Libra was composed for the guitarist and singer Ingolf Olsen and exists in several versions. The so-called ‘integral' version which can be heard on this CD was originally per-formed in Lysekil Church (Sweden) on 8th November 1973 by Ingolf Olsen, the Gothenburg Chamber Choir and Collegium Musicum conducted by Gunnar Eriksson.
Rêves en pleine lumière (1989/2002) was originally one chorus of a large work for double choir with the title La peur - As it were to (concurrently sung) texts by Paul Éluard and John Cage. This large work was later withdrawn, but the Paul Éluard part had its own life and later became the independent work Rêves en pleine lumière (Dreams in broad daylight). In this work Per Nørgård has gathered a selection of the French poet Paul Éluard's (1896-1952) texts. The first poem "La peur" (Fear) can be compared in terms of content to Picasso's great painting Guernica. The stanza that has given its name to the choral work, Ses rêves en pleine lumière, is about the desire to live rather than die. For these sensual, surrealistic French texts Per Nørgård has composed a series of closely connected movements in a very free, sensually expressionistic vocal texture. Minor and major thirds clash with one another, almost as an image of the concern of the texts with life and death. The struggle for life seems to be reflected in the parts, which range over very large vocal leaps and registers. The melodies seem thrown up and down between the octaves. The sopranos aspire upward, the middle-range voices cling to the text, while the basses lay down an extremely low foundation. There is whistling and playing on finger cymbals and claves.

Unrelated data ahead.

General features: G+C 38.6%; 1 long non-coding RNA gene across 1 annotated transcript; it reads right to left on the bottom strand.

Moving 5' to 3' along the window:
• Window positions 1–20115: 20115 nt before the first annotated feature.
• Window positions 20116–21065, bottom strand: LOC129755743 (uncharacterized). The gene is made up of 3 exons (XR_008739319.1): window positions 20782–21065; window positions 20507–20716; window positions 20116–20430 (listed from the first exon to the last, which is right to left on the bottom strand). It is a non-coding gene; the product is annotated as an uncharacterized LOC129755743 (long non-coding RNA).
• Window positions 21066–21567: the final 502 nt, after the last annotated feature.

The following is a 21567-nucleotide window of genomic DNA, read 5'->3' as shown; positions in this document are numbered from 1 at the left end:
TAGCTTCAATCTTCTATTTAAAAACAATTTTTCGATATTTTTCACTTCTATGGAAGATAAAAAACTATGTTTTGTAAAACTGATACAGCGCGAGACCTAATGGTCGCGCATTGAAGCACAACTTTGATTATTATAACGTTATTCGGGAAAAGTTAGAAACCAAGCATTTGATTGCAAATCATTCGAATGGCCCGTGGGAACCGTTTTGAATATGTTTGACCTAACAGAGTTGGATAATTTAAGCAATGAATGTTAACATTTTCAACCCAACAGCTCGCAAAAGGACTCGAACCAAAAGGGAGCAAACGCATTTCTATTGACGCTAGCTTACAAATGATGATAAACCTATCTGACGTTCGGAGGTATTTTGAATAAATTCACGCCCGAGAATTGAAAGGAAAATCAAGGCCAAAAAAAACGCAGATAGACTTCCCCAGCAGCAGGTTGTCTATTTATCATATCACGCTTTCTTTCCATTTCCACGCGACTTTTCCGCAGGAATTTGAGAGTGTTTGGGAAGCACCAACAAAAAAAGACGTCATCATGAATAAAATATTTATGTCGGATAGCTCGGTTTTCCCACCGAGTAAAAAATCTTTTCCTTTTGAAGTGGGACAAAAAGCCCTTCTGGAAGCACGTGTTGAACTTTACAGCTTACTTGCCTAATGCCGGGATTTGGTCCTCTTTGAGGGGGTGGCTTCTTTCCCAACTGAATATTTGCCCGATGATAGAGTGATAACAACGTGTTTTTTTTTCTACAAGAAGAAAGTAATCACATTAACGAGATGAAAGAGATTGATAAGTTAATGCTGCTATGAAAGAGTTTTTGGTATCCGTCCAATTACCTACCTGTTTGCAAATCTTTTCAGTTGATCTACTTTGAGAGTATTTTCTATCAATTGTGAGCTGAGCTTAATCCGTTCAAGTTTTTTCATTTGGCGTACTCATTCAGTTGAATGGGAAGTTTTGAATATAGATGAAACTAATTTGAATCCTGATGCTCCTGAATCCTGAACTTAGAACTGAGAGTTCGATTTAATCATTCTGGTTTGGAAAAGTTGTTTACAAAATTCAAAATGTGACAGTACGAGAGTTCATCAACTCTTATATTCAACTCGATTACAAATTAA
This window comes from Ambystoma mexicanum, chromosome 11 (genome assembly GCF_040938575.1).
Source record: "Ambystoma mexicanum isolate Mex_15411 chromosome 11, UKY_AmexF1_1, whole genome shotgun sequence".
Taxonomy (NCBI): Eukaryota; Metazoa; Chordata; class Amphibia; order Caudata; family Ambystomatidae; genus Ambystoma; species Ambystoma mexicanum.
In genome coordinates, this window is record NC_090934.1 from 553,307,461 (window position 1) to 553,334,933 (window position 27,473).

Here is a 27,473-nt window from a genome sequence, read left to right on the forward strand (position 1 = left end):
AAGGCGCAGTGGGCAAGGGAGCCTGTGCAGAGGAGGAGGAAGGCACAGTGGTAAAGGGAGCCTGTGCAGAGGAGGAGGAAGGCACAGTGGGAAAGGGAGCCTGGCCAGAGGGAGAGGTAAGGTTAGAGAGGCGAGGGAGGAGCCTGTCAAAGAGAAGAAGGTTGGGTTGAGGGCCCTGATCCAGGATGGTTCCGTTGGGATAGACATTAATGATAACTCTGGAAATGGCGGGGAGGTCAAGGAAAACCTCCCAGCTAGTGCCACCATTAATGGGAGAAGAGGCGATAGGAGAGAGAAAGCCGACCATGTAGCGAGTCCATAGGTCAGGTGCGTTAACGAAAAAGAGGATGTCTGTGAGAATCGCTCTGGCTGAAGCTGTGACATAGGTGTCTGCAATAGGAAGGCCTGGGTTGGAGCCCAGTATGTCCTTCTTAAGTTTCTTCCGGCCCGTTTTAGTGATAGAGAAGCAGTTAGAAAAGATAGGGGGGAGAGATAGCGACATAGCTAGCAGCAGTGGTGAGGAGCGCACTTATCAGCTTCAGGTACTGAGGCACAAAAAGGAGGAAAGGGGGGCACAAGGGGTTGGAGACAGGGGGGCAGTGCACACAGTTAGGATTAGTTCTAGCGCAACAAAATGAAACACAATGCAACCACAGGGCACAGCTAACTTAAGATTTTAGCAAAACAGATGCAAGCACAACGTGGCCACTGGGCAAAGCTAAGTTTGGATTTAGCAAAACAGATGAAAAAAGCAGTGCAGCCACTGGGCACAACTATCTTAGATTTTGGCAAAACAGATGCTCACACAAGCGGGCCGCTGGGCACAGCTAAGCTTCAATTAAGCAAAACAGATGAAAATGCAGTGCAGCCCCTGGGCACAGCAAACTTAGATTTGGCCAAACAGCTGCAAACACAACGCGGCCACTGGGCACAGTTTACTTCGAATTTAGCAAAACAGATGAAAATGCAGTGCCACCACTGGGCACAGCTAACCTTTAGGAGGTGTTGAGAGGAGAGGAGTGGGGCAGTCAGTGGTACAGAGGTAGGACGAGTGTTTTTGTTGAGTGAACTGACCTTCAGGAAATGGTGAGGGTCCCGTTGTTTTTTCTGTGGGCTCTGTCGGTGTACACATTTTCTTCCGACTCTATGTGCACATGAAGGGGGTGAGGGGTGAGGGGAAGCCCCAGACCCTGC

The melodies in Rêves en pleine lumière may be highly complex and virtuosic, but the structures are relatively simple. In the other two works on the CD, Libra and Cycle, the situation is almost reversed. Here it is the melodies that are relatively simple and the structures that are highly complex.
Cycle (1977) is a work that develops and changes along the way - also in terms of the part-structure, where there is an alternation between unison and 12-part. Per Nørgård writes of this and other related choral works to texts by the Danish poet Ole Sarvig (1921-81): ‘When I had finished my Third Symphony (1972-75) I wrote a number of simple melodies to texts by Ole Sarvig (especially the poems "The Year" and "Choral Hymn"). The melodies had originated in the same fundamental material as the second part of the symphony, and they could be harmonized together and expressed in several different tempo layers at once - today one would say fractally - which inspired me to write several choral and instrumental works over the next decade, including Frost Hymn, Winter Cantata, Cantica, Now snow covers the whole earth and others. Each work thus has its own distinctiveness - like a prism or a crystal, in which light can create an endlessly variable play of shapes and colours.' One of the melodies, ‘As the year passes', is in the standard Danish hymnal Den Danske Salmebog (no. 720)
In Cycle three melodies are combined and unfolded: the chorale-like hymn ("It is so quiet on our earth"), a descending, more dancing song stanza ("A heaven-germ on winged foot") and a longer, winding theme ("We walk in circles in great forests"). The melodies were created by extracting selected notes from the infinity series. Per Nørgård has also formed the structure of the movements differently: ‘spiralling' in "Circles and spirals" (1st movement) through constant tempo increases and glissandi. From the centre out in the movement "Germ and crystal", as well as dynamically from the quite silent to the very loud. In the last movement, "Circles and reflections", the music and text fragments from the beginning of the piece are taken up again in changed and reflected forms. Cycle was originally composed in six move-ments, but the second movement has been omitted at the wish of the composer, since it consists exclusively of a silent sequence where the songs change places.
Eva Hvidt, cand. mag., is a music journalist and external member of the project staff of the Danish Centre for Music Publication (DCM) at the Royal Danish Library.